Tiwanaku is relatively large, about 2.5 square miles (6.5 square kilometers) in size, and composed of residential areas, platform mounds, and large sunken courts, which were the scenes of important rituals. The layout of roads and streets shows the site was carefully planned, and at its zenith, it was one of the largest urban centers in the Americas.

Tiwanaku conquered or annexed much of the southern highlands but at a relatively slow pace. Aside from its core in the Lake Titicaca basin, Tiwanaku did not control large, contiguous blocks of territory. Instead, it established trade relationships with neighbors or far-flung polities or created colonial enclaves in locations with key economic resources or high agricultural potential. The area around what is now called Cochabamba in Bolivia was one such colony, as was the Omo site in southern Peru on the western flanks of the Andes. However, they also conquered smaller polities, especially in the lake basin, as is evidenced by the trophy head iconography of the large sunken court ritual center at Tiwanaku called the Akapana. Rituals and feasting were also important ways by which Tiwanaku elites maintained their power and convinced or coerced others to submit to their control.

There is clear evidence that c. 900 the Tiwanaku Empire began a steady decline. The Omo colony was destroyed by conflict, but it is not clear whether it was destroyed by a rebellion or by outside forces. Colonies in northern Chile were abandoned as well, and trade relationships also contracted.

The cause of this decline remains hotly debated. Some authorities have argued that the immediate cause of the Tiwanaku collapse was a long drought that began around 1000. A persistent and intense drought would have made raised field farming untenable, and if these fields were in fact the most important part of the subsistence agricultural system, the Tiwanaku elite would have been unable to maintain themselves and their people. However important the drought might have been as a cause of the Tiwanaku collapse, it is clear that it cannot be the only cause, because Tiwanaku’s fortunes started declining well before the drought’s onset. If this is the case, it suggests that politics, not environmental change, led to this collapse. What sort of political process may have occurred is uncertain, but there is no evidence of widespread violence, nor is there a sense that epidemic disease or hunger was a contributing factor. However, the drought after 1000 certainly hastened Tiwanaku’s fall. By 1100, Tiwanaku had been abandoned, as were all of the other large Tiwanaku centers, and the population of the basin was dispersed into much smaller towns and villages.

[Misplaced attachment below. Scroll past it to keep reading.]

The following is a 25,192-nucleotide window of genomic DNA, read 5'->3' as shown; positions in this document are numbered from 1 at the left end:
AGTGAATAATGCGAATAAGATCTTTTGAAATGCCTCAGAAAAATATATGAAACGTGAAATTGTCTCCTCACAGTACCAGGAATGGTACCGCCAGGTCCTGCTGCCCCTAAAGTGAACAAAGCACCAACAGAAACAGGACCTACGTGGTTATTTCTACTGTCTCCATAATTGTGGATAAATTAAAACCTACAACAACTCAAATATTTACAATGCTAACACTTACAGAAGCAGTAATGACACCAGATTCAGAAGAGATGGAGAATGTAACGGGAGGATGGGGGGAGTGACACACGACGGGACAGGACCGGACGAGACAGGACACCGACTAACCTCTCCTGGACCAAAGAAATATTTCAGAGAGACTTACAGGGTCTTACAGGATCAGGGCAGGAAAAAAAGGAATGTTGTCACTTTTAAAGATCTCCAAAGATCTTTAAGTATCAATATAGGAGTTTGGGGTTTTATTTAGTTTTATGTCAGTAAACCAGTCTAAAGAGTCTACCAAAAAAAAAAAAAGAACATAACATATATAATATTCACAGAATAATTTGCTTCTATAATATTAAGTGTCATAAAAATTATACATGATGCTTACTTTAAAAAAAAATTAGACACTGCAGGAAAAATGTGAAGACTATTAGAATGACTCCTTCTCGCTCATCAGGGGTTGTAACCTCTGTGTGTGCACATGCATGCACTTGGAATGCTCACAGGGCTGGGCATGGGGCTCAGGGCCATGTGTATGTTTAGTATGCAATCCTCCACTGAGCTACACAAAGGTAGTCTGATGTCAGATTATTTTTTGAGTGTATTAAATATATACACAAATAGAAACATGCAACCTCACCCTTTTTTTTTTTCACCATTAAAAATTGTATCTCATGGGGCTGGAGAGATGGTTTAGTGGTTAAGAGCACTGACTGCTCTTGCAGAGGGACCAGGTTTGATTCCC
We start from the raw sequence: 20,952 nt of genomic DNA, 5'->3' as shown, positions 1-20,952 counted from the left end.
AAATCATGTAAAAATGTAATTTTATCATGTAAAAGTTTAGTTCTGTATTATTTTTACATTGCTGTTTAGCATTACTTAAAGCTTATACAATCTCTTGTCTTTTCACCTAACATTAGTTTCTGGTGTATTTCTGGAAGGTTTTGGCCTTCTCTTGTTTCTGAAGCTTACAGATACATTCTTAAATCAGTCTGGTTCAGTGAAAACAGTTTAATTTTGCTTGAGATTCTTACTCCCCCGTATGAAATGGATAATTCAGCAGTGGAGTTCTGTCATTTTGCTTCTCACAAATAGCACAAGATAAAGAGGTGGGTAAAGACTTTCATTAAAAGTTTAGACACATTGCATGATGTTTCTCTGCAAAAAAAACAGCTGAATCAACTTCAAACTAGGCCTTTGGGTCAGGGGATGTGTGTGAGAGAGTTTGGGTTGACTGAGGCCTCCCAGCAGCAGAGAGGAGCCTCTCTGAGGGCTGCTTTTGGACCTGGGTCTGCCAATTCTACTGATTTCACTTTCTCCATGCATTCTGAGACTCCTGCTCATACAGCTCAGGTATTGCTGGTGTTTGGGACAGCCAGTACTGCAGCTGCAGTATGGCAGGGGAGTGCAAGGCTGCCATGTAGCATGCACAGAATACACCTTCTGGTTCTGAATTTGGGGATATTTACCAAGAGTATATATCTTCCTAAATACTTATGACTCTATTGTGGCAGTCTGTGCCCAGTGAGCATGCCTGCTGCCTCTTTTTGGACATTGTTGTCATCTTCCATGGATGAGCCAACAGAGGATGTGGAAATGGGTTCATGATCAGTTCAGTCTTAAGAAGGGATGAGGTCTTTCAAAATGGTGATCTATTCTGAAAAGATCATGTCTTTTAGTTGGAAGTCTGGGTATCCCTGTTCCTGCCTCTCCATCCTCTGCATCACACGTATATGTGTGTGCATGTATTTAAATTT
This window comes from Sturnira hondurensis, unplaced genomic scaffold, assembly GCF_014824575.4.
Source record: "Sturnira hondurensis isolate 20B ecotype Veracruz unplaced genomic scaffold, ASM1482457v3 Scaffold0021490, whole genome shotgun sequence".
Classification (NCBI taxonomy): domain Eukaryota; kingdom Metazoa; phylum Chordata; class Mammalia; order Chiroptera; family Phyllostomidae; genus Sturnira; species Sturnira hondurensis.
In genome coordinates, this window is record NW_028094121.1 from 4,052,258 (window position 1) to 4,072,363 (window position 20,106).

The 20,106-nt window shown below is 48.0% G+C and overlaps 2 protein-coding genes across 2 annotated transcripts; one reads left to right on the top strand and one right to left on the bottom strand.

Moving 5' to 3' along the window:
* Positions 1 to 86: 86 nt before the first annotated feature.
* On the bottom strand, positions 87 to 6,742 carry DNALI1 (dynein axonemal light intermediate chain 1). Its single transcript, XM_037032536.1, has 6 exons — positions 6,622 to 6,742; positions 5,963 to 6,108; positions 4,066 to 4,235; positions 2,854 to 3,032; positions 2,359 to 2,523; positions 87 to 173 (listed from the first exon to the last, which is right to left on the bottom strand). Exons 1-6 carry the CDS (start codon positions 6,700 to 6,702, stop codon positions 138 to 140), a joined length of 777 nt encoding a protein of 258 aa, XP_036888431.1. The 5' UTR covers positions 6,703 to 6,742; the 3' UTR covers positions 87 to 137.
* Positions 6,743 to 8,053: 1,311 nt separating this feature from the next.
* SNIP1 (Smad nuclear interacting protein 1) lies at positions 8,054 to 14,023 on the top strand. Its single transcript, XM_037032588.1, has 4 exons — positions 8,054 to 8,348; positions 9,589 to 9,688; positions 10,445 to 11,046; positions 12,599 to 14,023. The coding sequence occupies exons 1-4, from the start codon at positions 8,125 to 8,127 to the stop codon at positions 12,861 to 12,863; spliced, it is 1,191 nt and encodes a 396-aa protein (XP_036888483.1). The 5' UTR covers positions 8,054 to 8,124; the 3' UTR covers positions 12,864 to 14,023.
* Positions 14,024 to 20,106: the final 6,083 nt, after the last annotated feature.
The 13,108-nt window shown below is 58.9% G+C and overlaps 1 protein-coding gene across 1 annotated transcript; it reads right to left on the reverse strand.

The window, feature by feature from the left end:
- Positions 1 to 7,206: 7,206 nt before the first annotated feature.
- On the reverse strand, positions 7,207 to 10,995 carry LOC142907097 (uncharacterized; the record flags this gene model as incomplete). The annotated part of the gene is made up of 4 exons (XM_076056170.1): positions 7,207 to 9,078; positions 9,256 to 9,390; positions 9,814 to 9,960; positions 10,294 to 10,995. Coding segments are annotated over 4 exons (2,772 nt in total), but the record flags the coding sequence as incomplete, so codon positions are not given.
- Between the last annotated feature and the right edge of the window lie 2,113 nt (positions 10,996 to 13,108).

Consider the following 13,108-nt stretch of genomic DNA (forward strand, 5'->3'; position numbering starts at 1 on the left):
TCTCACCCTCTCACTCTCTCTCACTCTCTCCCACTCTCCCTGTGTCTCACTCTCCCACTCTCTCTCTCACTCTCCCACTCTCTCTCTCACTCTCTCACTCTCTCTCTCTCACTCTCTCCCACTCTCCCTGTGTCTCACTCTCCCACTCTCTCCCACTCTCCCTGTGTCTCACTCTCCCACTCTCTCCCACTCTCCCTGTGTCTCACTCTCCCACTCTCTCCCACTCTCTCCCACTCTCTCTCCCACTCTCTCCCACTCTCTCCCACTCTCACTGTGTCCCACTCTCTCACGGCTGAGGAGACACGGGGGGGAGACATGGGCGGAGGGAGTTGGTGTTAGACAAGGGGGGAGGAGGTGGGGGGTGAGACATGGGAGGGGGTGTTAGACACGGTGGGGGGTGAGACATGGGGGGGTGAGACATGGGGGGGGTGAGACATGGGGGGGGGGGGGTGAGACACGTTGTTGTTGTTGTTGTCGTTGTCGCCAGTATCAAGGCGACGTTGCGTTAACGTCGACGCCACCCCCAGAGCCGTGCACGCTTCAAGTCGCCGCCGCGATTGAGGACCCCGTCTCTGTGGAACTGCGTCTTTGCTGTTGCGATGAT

The collapse of these two highland empires created something of a power vacuum in the Andean highlands. Although coastal states continued to thrive and grow, in both the Huari and Tiwanaku homelands the collapse of political centralization led to the creation of large numbers of small polities that engaged in constant warfare with one another. In Tiwanaku’s former domain, this led to population movements as some groups tried to move away from the violence. Others built large hilltop fortresses that served as refuges when enemies appeared. This situation of small-scale, endemic warfare persisted in the Andean highlands for the next three hundred years until the Inca expanded out of their homeland in the Cuzco basin and created the largest empire in the ancient Americas.

Further Reading

  • Isbell, William Harris. The Rural Foundation for Urbanism: Economic and Stylistic Interaction Between Rural and Urban Communities in Eighth-Century Peru. Urbana: University of Illinois Press, 1977. A comprehensive and systematic discussion of the archaeology at site of Huari.
  • Jennings, Justin, and Nathan Craig. “Politywide Analysis and Imperial Political Economy: The Relationship Between Valley Political Complexity and Administrative Centers in the Wari Empire of the Central Andes.” Journal of Anthropological Archaeology 20 (2001): 479-502. A clear and compelling reconstruction of how the Huari administered their empire.
  • Kolata, Alan L., ed. Agroecology. Vol. 1 in Tiwanaku and Its Hinterland: Archaeology and Paleoecology of an Andean Civilization. Washington, D.C.: Smithsonian Institution Press, 1996. An important collection of papers that describe the ecological foundations of Tiwanaku civilization.
  • Kolata, Alan L., ed. Urban and Rural Ecology. Vol. 2 in Tiwanaku and Its Hinterland: Archaeology and Paleoecology of an Andean Civilization. Washington, D.C.: Smithsonian Institution Press, 2002. A collection of papers on the archaeology of Tiwanaku.
  • Moseley, Michael E. The Incas and Their Ancestors: The Archaeology of Peru. Rev. ed. New York: Thames and Hudson, 2001. A very useful synthesis of Andean prehistory.
  • Stanish, Charles. Ancient Titicaca: The Evolution of Complex Society in Southern Peru and Northern Bolivia. Berkeley: University of California Press, 2003. An excellent synthesis of the prehistory of the Titicaca basin.